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I Like Movies ★★★★★



Director: Chandler Levack

Cast: Isaiah Lehtinen, Alex Ateah, Dan Beirne

Release Date: Glasgow Film Festival

For hardcore film lovers, we can all probably remember the big-screen delight that proved pivotal in turning this simple form of entertainment into a proper profession. When teenage me stopped throwing random facts about actors at my late mom in various car journeys, regularly replying with ‘alright Barry Norman.’ It happened to be the fresh-faced emo era of Jake Gyllenhaal, genre-hopping with Frank the bunny in the wonderfully weird Donnie Darko—that lightbulb moment made me want to be fully immersed in this art form.

That similar enthusiasm is undoubtedly shared here by Lawrence (Isaiah Lehtinen). Declaring he needs movies like he needs to breathe air. He takes immense pleasure in consuming Saturday Night Live sketches and Paul Thomas Anderson’s efforts, developing a taste level that he believes exceeds those around him.

With that mentality as we desperately scramble to escape a place that regularly leaves us unfulfilled. It is sadly too easy to slip into emotionally erratic behaviour and disregard those who have helped ground our upbringing. It authenticates catharsis through the fantastical world of cinema while giving us a vital lesson in the real-world toxicity that can feed into that culture. I Like Movies is a pitch-perfect coming-of-age story.

Far from the content potentially being known as just a Canadian filmmaker, he rebels against the criteria of class assignments. Lawrence harbours aspirations of going to NYU (New York University). This lofty ambition leaves his lanky Rejects Night best friend Matt (Percy Hynes White) and flustered mom (Krista Bridges) from mastering the art of damage control to prevent Lawrence from sabotaging every relationship he has established up to now.

Displaying naivety in how he achieves this sizable jump in his career, along with ineptitude in everyday social interactions. His true learning hub becomes Sequels Video, a video store that will leave you nostalgic for Blockbuster. When not cursing the prospect of selling multiple copies of Shrek. His excitable recommendations, which seem overdramatic to the outside world, prove a shot in the arm for disenchanted manager Alana (Romina D’Ugo), who has already had an unpleasant brush with the business.

A shrewdness in director Chandler Levack’s creative choices elevates I Like Movies far beyond a surface-level love letter to film. The opening credits are reminiscent of The Matrix, alongside the grainy VHS aesthetic of Lawrence and Matt’s schoolwork that riff on the classic balcony scene of Romeo & Juliet. Works that dealt with constructing an extremely relaxed, heightened reality and framing a romance from a higher vantage point that could end in tragedy. These inspired choices are in keeping with Lawrence’s inflated sense of self-importance in his relationship with cinema, which needs tough love dished out to him.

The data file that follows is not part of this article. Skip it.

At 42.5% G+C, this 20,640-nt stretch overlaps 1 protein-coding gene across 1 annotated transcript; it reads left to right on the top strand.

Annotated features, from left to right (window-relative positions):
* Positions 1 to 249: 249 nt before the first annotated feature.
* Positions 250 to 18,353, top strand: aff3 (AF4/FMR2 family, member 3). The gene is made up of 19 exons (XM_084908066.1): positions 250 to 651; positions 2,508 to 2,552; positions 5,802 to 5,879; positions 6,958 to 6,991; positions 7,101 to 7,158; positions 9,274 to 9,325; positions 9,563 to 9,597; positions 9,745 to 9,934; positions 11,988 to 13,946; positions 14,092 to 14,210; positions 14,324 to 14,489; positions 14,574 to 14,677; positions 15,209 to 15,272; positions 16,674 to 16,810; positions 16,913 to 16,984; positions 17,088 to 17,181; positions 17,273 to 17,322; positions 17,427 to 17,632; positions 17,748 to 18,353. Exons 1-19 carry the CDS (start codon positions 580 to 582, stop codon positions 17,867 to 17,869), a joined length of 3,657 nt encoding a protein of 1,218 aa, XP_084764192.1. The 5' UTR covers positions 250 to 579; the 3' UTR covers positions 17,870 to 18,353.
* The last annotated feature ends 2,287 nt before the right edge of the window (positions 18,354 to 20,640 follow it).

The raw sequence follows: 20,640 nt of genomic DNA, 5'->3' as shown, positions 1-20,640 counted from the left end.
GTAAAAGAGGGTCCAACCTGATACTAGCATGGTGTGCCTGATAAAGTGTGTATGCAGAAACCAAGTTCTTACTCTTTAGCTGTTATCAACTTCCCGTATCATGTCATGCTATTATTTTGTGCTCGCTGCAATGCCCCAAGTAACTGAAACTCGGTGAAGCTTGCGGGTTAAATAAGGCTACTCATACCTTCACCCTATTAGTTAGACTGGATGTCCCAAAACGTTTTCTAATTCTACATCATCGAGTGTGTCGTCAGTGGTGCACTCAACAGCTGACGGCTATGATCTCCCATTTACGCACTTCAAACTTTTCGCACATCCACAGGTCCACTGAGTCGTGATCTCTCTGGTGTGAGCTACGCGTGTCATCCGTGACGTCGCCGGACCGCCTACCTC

Its pop-punk-powered parodies delight, but your affection is earned adequately through its array of emotionally charged, perceptive reality checks as the intensive detail of Lawrence and Alana’s backstories are aired. Whether it is the confined close-ups of Lawrence’s staffroom anxiety in reliving a familial heartbreak that goes a long way in explaining the delicacy of its mother/son relationship. Or Alana’s impassioned first-hand attack on the treatment of women that she worries is a trait Lawrence may adopt. Such scenes embolden Levack to dissect the long-standing abusive culture that exists not just within the industry. But also the narcissism and sense of entitlement casual cinemagoers can have in interacting on platforms such as Letterboxd.

In Lawrence, there is a steep learning curve from the wicked comedic sensibilities of the film’s early infancy that mask a wealth of insecurity and trauma—to the gradual realisation of the error of his ways, enabling him to fully appreciate the wonderment he consumes and break the single-minded cycle when he interacts with new like-minded people as much as you buy into his energetic nature. It is how Isaiah Lehtinen sells those difficult moments that make his performance profoundly affecting. Far from a ‘placeholder friend’ with an unhealthy obsession for 1998’s Wild Things. The friendliness of Percy Hynes White’s Matt makes for a great comic foil for Lawrence, with their gleeful chemistry, especially in acting out intros for SNL, a pleasure to watch. Romina D’Ugo’s Alana captures the jaded appetite of a creative superbly, with one killer monologue about her acting experience fuelling a friendship with Lawrence that is riveting in its complexities.

When chasing our dreams, we can become intoxicated by the sentiment and lose sight of what made us start the pursuit, to begin with, in being prepared to deliver such harsh truths to balance out the giddiness. Chandler Levack’s I Like Movies is a refreshingly honest and unique cinematic experience that will leave many artists feeling indeed seen.

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